Maria Harrisson, Stansted, Quaker School

Maria Harrisson, Stansted, Quaker School

 London, England, 1816

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sampler size: 11½” x 13½” • framed size: 13½” x 15½” • price: sold

Quaker school samplers, made in both England and the United States, share the most appealing characteristics. These can include strong, classic block-style lettering forming verse and alphabets and ligatures often surrounded by a leafy oval all accomplished with excellent, precise needlework. This style was initiated at the Ackworth School in Yorkshire, England in the late 18th century which over decades spread to other English and American schools. Schoolgirls at Quaker schools on both sides of the pond produced many of these wonderful samplers and often named their school directly on their needlework; scholars and collectors know of many of the schools.

We were pleased to have recently acquired this excellent Quaker sampler which is the only sampler known to have been made at Stansted, a Quaker Meeting north of London. It was established in 1703 with a meetinghouse surrounded by a burial ground, built in 1704. Closely affiliated with the Thaxted Monthly Meeting, it must have had a school, at least briefly, in the early 19th century. The Quaker Meeting Houses of Britain by David Butler (Friends Historical Society, 1999) provides information about the history as well as drawings of the original plans for the building.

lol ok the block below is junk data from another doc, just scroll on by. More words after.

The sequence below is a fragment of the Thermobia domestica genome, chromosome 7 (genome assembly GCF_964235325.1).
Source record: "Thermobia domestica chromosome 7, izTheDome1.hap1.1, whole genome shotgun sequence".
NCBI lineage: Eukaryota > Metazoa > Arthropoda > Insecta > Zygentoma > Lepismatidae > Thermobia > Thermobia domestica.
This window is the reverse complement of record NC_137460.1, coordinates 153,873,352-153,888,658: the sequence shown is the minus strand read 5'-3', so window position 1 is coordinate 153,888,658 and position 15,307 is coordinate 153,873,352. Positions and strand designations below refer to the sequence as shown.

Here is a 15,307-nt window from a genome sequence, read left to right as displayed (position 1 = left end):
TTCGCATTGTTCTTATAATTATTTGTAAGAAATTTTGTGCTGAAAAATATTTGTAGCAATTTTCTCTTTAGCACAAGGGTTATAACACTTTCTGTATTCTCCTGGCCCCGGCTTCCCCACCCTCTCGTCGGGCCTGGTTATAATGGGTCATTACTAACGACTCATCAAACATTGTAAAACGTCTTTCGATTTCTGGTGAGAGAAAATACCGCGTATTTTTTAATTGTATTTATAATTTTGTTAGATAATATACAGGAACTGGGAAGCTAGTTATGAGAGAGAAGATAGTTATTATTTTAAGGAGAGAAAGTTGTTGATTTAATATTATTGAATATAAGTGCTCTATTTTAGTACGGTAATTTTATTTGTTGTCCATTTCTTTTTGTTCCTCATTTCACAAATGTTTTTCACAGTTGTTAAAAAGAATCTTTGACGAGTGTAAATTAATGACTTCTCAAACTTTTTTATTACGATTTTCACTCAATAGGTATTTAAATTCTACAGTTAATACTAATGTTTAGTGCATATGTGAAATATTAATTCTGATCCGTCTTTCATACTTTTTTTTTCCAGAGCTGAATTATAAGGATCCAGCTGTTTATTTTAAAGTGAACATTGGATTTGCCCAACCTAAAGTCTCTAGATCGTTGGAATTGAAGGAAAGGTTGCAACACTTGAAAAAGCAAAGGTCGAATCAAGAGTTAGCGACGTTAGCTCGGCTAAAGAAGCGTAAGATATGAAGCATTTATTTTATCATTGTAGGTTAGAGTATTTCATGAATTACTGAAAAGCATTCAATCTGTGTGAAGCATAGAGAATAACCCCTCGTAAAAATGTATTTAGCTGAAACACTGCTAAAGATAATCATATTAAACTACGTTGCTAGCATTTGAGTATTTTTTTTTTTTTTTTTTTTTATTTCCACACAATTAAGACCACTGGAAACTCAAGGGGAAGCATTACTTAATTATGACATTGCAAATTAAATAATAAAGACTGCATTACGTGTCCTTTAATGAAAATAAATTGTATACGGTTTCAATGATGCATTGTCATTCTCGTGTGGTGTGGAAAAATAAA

Maria was born May 9, 1806, the daughter of John Harrisson (1769-1861) and Mary (Wallis 1774-1820) Harrisson, who were married in 1795 at Essex Quarterly Meeting. Some of the records of this family are at the Thaxted Meeting as well. The surname is spelled both Harrison and Harrisson in the records.

The verse that Maria stitched was an extract from Alexander Pope’s “Essay on Man,” and the very tightly worked Greek key band just below the verse is unusual and particularly handsome. The sampler was worked in silk on wool and the needlework is in very good condition with several areas of secured darning to the wool. It has been conservation mounted and is in an early 19th century beveled frame.

 

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